Nature Nearby

Nature Nearby: Time to hop into Spring

March 15, 2014

BY FRED SEITZ — Valentine’s Day has passed without the usual love songs from the swamp.  Spring is a bit slow in coming this year and the chorus of spring peepers that normally sings in late January or early February has been silent, due to the frozen ground.  Soon, however, we should hear [read more]

Nature Nearby: Empty nests in winter

January 10, 2014

BY FRED SEITZ — One of the revelations winter brings is the display of animal homes aloft in the trees and elsewhere.  Last winter, I reported on the seasonal show of bird and squirrel nests, but recent walks in Hyattsville reminded me of other local homebuilders and homesteaders. A walk with [read more]

Dark shadows overhead

November 18, 2013

– FRED SEITZ – A casual walk along the bike path or around Magruder Park might provide a view of a large shadow soaring overhead.  Initial inclination might prompt the viewer to remark about the “dirty, disease-carrying” buzzard.  This unfortunate and incorrect stigma is sometimes [read more]

Nature Nearby: The music of the night

September 10, 2013

BY FRED SEITZ — On a warm summer or early fall night, stepping outside fills your ears with a symphony or cacophony of nature’s free “music in the park” or even “music in your own backyard.”  Most of the concert is courtesy of male crickets and katydids calling for dates and mates. [read more]

Oh deer!

July 8, 2013

– FRED SEITZ – The white-tailed deer, the largest native mammal in the metropolitan area, has been a prominent area resident for decades. The big browsers, which stand 3 to 4 feet tall and can weigh up to 300 pounds as adults, continue to make their rounds in the parks, bike paths and [read more]

They’re BAAACK!!!!!

May 20, 2013

– FRED SEITZ – At the time of this writing, the red-eyed nymphs were just beginning to show themselves by creeping up through the soil.  By the time you read this, the molts of the youth (sloppy, like all teenagers), may be all over our trees and the male choruses may have awakened and [read more]

Edible Invaders

March 20, 2013

– FRED SEITZ – From early March through May, the edges of many local woodlands are decorated (some say defiled), by a green invader brought to Eastern North America by early settlers who needed an early spring food stock and medicinal herb to help their survival.  Garlic mustard [read more]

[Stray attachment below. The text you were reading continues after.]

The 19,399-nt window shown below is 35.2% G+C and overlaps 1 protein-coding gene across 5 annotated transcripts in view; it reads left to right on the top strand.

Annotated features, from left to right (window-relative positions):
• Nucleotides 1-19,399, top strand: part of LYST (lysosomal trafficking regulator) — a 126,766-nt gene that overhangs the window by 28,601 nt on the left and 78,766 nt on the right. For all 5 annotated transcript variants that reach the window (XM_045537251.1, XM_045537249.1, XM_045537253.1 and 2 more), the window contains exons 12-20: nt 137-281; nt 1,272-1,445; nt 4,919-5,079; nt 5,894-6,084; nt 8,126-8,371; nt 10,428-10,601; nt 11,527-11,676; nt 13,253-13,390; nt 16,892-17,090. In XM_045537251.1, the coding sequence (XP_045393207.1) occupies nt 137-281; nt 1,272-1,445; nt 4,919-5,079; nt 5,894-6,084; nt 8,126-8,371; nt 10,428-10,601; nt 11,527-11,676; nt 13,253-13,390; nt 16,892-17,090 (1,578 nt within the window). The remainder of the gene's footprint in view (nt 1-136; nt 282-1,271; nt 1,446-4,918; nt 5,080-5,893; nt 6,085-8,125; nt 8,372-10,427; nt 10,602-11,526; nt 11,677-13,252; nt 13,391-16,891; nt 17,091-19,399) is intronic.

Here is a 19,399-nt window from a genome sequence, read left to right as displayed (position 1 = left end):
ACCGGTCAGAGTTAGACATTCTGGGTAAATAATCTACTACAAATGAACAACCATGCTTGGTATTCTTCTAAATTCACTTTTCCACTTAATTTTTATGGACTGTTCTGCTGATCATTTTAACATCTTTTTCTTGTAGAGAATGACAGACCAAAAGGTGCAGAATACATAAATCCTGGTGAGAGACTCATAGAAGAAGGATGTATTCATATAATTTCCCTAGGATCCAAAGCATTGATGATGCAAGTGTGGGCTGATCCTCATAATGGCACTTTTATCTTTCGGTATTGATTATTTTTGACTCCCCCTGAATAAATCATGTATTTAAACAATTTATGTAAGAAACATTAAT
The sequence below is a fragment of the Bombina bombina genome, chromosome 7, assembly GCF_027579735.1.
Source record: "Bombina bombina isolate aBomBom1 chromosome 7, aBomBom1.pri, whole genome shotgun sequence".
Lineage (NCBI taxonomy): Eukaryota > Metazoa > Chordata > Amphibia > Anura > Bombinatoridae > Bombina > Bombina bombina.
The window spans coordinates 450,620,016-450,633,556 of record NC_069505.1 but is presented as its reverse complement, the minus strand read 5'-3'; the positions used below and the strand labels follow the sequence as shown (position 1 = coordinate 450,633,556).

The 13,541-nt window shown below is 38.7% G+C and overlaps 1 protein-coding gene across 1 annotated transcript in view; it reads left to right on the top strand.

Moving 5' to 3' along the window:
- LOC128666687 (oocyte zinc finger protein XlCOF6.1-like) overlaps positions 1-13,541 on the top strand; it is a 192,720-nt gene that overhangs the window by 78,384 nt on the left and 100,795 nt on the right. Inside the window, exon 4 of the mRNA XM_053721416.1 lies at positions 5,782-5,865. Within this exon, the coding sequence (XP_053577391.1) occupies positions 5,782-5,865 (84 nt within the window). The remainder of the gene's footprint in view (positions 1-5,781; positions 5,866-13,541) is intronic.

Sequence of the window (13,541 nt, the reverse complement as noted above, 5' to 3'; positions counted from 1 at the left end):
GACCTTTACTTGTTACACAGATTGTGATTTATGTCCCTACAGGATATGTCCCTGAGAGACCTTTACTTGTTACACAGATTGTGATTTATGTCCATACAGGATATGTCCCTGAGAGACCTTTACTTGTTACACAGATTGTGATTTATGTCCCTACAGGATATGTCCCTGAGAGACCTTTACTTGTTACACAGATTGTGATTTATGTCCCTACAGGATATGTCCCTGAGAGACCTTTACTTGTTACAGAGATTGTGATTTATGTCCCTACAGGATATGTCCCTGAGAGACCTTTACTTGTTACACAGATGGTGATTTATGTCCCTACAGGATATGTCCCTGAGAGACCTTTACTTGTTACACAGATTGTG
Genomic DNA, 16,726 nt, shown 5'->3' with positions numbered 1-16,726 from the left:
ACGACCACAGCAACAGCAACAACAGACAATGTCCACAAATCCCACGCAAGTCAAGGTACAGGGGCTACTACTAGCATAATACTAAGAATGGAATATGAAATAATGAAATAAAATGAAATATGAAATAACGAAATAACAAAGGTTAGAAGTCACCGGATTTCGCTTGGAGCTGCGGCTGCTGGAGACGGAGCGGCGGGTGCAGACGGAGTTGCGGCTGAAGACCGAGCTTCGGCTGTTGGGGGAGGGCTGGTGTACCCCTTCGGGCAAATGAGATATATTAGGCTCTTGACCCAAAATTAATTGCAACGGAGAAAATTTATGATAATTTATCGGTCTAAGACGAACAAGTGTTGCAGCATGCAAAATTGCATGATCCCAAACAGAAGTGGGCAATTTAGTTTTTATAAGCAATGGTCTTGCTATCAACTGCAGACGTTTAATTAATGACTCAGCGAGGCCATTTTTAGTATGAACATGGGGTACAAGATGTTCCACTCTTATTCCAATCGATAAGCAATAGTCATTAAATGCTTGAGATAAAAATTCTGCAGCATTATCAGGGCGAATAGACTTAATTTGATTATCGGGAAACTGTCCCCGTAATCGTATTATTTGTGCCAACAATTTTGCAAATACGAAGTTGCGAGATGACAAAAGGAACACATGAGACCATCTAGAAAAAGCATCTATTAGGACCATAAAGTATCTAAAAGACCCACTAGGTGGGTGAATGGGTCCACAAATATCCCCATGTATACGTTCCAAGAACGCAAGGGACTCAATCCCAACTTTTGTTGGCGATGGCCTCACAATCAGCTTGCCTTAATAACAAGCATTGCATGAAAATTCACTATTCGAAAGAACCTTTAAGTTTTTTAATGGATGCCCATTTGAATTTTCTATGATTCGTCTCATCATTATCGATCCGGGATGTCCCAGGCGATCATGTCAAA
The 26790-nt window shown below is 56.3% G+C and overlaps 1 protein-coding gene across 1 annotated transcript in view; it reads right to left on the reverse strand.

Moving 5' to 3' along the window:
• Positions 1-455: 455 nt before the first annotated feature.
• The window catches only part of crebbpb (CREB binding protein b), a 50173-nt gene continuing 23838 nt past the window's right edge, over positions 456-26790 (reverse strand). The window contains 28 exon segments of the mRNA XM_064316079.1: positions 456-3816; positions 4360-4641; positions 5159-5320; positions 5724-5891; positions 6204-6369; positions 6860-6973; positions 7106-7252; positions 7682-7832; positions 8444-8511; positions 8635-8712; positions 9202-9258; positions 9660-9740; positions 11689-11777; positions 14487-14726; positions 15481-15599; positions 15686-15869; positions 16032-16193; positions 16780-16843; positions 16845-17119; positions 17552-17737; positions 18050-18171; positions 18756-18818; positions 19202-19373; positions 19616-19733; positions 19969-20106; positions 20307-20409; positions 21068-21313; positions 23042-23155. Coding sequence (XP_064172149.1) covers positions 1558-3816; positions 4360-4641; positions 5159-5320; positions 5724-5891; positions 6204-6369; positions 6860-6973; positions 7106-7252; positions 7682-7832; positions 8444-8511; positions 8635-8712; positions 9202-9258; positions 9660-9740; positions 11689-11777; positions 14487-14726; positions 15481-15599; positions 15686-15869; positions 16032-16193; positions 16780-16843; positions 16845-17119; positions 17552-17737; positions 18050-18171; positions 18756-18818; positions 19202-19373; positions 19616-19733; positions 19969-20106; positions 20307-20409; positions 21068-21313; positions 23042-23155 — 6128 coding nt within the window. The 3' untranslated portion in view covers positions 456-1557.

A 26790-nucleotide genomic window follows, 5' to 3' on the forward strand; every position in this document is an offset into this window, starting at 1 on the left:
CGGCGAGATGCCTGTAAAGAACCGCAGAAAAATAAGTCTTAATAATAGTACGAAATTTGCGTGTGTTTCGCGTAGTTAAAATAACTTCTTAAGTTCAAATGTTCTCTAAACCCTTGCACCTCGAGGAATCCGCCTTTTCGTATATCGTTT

Nature Nearby: Masked bandits suffer loss of territory

January 15, 2013

BY FRED SEITZ — In November and December, several Hyattsville residents noticed the increased presence and occasional demise of some of Hyattsville’s cutest and cleverest burglars, raccoons. The popular view of these often pudgy (8- to 30-pound) mammals as burglars comes from their [read more]

Nature Nearby: What lies beneath

November 10, 2012

BY FRED SEITZ — The Northwest Branch of the Anacostia and the nearby tributaries in Magruder Park and Hyattsville suffer from the urban insults of runoff, trash, toxic pollutants and excessive sedimentation. Despite these abuses, there is an interesting display of life in both Branch and [read more]

Nature Nearby: Of worms and men

September 10, 2012

BY FRED SEITZ — Fascinating for gardeners, fishermen, Aristotle, Darwin and Edgar Allan Poe, the earthworm, an unobtrusive invertebrate, is one of our most helpful partners in the animal kingdom. Unfortunately, the term worm has been applied to everything from medieval dragons to intestinal [read more]
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